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Hart speaks out

December 12, 2004|By ANDREW SCHOTZ

andrews@herald-mail.com

WASHINGTON COUNTY - Vice squeezed Ben Hart like a vise.

He got hooked on "reel" slot machines - he didn't like video screen slots - at Charles Town Races & Slots in early 2000.

Winning thousands of dollars of real money catapulted him into addiction, he said.

For Hart - who was the executive director of the Hagerstown-Washington County Convention and Visitors Bureau for six years - misery followed: He stole more than $15,000 from the bureau in 2003, a few hundred dollars at a time; he was forced to resign; he went to jail.

Slot machines and the pleasurable high of easy money yanked him in, he said, and his will couldn't shake him loose.

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"I can remember going down to Charles Town," Hart said during an interview last week. "There's a back road to go through Shepherdstown. It's 232 or something like that (W.Va. 230). It's real windy and that stuff. That's the shortcut. OK?

"The speed limit along there's 50, in some places 25. I'd be going 65 and 70 miles an hour down that road. And I would get there and I would find the first parking spot I could find and literally run, from my car to the front door, and if people were in my way, I didn't care ...

"And if you think of a guy hooked on drugs, that's exactly what they're doing to get their next hit ...

"And what it was is you put 20 bucks in a machine and everything is gone. It's just, like, you know, the heroin's right in your vein ... You're in your element. And whether you won or lost didn't matter at all."

Early win


Hart, 55, said he won $2,000 from a slot machine around February 2000, "the defining moment" in his collapse.

"You hit big early and you think you're invincible," he said.

He said he won often for six to eight months - sometimes $1,000 or more in an hour.

His biggest windfall was $6,000 on a $1 bet. Other times, he'd walk away from a gambling session with $4,000 or $4,500.

Over time, though, the slot machines gobbled his money and gave nothing back.

When his luck reversed, Hart said, he lost as much as $2,000 in a day. He found himself scrambling for money to keep playing.

His Charles Town trips steadily increased, from three or four a month to as many as three a day.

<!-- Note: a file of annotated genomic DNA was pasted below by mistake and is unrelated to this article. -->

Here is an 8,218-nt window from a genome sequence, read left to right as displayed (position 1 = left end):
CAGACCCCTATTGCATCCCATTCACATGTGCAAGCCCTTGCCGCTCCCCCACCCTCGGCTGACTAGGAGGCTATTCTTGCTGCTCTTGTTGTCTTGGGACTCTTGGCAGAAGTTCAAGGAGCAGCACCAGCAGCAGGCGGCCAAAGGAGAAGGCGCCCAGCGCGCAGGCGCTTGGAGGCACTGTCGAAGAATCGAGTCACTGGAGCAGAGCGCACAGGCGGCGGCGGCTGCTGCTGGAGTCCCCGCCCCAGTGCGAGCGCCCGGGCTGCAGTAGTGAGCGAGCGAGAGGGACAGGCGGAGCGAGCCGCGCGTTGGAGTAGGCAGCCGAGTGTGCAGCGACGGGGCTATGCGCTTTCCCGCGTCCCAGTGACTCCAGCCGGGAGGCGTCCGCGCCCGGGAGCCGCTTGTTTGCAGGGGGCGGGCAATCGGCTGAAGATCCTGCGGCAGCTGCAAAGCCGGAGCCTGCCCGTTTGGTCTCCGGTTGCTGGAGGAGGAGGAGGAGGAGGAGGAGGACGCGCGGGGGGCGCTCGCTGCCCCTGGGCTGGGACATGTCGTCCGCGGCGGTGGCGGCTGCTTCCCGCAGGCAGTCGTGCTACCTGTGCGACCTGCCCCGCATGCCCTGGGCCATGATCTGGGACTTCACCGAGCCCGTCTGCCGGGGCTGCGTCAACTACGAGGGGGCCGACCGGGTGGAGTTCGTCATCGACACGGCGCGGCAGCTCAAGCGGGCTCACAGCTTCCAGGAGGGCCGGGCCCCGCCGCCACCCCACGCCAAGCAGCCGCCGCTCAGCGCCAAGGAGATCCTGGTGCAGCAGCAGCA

"You had some very short good stretches and then you had some very, very, very long bad stretches," Hart said. "I remember one Christmas, and I couldn't tell you which one. We were on incentive-based bonuses at the bureau, like for meeting goals and that kind of stuff. And I took my bonus ... I got it on a Friday and in less than 12 hours, it was gone.

"Three trips I made down there (Charles Town Races & Slots). I went and cashed my bonus check, got cash for it. I gotta say it was somewhere around 17 or 18 hundred dollars.

"I had $500 I took down there - left the other 12 (hundred) or whatever the amount was in my desk drawer at work. I lost 500, drove back, got another 500, drove back, lost that, drove back to get the other, the rest of the cash in my drawer, and by the end of the night, I lost my entire Christmas bonus."

Hart allowed his gas and electricity to be shut off a few times.

Once, in the winter, he boiled water on the stove to bathe and shave, he said. He had enough money to pay for heat, but he reserved it for playing slot machines.

He said months of lying, borrowing money from friends and relatives, cashing in his retirement account and stealing from the bureau crashed on Oct. 16, 2003.

"You mean the day they saved my life?" Hart said.

"It was really bittersweet," he continued. "I was so thankful that I got caught. Because finally - you know, living with this, living with the addiction, and living with the consequences, and knowing what you've done to your friends and your relatives and your co-workers and the people that trust you. It's an unbearable feeling and there's lots of thoughts of suicide, self-destruction, mutilation."

Hart said he had a gut feeling that something was brewing on Wednesday, the day before, when the bureau's accountant called to set up a meeting.

Still, that night, he cashed another check and gambled at Charles Town Races & Slots.

Jail time


Hart was forced to resign on Oct. 27, 2003. Six weeks later, he was charged with one count of theft/scheme over $500, a felony.

But even the turning wheels of justice couldn't keep him away from Charles Town's spinning wheels of chance.

On March 21, three days before his criminal case was to be settled, he went back and gambled some more, he said.

In court, Hart pleaded guilty to the felony charge and was sentenced to five years in prison, with all but six months suspended.

His lawyer, D. Bruce Poole, said at the time that Hart amassed $100,000 in debt through his gambling since 2000.

Because of good time credit and a jail job, Hart served about 31/2 months. As an inmate, he said, he worked seven days a week, at least 12 hours a day, washing cars, emptying trash, cleaning toilets and doing other maintenance tasks.

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